Gov. John Kasich has agreed to meet with the family of the slain Helen Vantz to discuss his decision late last year to commute the death sentence of convicted killer Ronald Ray Post to life in prison without the possibility of parole.
The family of Vantz, whom Post shot and killed during a robbery Dec. 15, 1983, at Slumber Inn, had previously said they were disappointed with Kasich’s decision.
The governor wrote that he had concerns about the representation Post received before he pleaded no contest to charges he killed Vantz. Post’s lawyers argued that his trial attorneys failed him because they didn’t secure a guarantee he wouldn’t receive a death sentence before he entered the plea.
In a Dec. 28, 2012, letter to Kasich requesting the meeting, two of Vantz’s sons, Michael Vantz and Daniel Vantz, wrote that they wanted the governor to explain his decision to spare Post.
“Only a face-to-face with you would suffice in the absence of the fulfillment of justice,” the letter said. “Only your words and the explanations directly from yourself, in our perspective, could come close to any modicum of finality for all the pain of the past three decades.”
The Vantzes also warned the governor that they planned to ask him pointed questions about his decision and said that they had made jokes at his expense after Kasich announced his decision. They wrote that they had crafted jokes about him, including mocking what his favorite James Bond movies were, including “Die Another Day,” “You Only Live Twice” and “Dr. No.”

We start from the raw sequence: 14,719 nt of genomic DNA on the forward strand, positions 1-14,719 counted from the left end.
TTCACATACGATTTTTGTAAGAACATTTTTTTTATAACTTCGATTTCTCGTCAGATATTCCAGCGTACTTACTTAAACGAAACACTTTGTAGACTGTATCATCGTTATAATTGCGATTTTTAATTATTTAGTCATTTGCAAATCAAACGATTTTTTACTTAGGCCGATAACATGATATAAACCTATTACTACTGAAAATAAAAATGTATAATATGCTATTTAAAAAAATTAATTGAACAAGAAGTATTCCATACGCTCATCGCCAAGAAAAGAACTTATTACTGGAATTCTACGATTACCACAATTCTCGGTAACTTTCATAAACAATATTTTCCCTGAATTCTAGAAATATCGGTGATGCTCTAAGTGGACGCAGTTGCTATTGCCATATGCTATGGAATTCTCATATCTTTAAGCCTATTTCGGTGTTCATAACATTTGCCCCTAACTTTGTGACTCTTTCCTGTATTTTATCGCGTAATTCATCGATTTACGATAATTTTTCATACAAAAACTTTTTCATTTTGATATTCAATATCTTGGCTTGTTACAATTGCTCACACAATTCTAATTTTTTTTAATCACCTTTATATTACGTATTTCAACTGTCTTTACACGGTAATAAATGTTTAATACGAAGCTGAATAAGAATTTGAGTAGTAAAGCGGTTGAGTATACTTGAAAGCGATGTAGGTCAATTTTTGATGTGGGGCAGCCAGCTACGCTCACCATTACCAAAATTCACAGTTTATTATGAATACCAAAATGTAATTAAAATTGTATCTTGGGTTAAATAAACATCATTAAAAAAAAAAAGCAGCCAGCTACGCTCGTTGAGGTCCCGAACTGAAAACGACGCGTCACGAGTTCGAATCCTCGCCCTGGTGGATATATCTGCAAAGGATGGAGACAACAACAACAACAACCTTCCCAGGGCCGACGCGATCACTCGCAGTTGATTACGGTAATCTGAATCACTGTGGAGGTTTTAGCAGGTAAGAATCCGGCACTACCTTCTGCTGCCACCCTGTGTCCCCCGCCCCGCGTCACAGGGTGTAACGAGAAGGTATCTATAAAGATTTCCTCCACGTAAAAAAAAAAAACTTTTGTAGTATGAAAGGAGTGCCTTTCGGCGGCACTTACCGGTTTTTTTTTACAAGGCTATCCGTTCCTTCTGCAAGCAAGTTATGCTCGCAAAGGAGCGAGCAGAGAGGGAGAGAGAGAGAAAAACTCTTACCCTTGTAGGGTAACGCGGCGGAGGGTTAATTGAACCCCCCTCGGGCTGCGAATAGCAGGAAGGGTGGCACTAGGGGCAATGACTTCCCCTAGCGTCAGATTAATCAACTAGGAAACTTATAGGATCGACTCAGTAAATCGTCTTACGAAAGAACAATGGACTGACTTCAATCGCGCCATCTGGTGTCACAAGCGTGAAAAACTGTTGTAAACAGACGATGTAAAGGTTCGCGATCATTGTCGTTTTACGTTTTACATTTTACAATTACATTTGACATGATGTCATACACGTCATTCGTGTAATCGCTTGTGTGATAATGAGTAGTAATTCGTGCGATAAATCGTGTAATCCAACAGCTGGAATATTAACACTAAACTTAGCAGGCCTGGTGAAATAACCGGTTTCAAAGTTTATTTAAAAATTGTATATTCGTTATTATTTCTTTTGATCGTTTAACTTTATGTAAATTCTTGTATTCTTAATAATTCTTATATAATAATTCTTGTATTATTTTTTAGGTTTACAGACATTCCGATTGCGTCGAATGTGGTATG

Kasich’s spokesman, Rob Nichols, said that since taking office, Kasich has never held a meeting like the one planned with the Vantzes.
“They requested the meeting and we said yes,” Nichols said.
Kasich followed the recommendation of the Ohio Parole Board when he decided to cancel Post’s scheduled Jan. 16 execution. The Parole Board also had expressed concerns about the legal representation Post received.
The decision had nothing to do with Post’s widely publicized efforts to avoid execution because of his weight. His lawyers had argued that Post’s obesity and other medical issues would prevent him from dying in a humane manner.
Post’s attorneys also have argued that he deserves a new trial, contending that he wasn’t the gunman who shot and killed Vantz, he was the getaway driver.
Now-retired Lorain County Common Pleas Judge Edward Zaleski rejected a request to reopen the case last year. Post’s attorneys have appealed that decision.
Nichols said a date for the meeting between Kasich and the Vantz family has not been set.
Contact Brad Dicken at 329-7147 or firstname.lastname@example.org.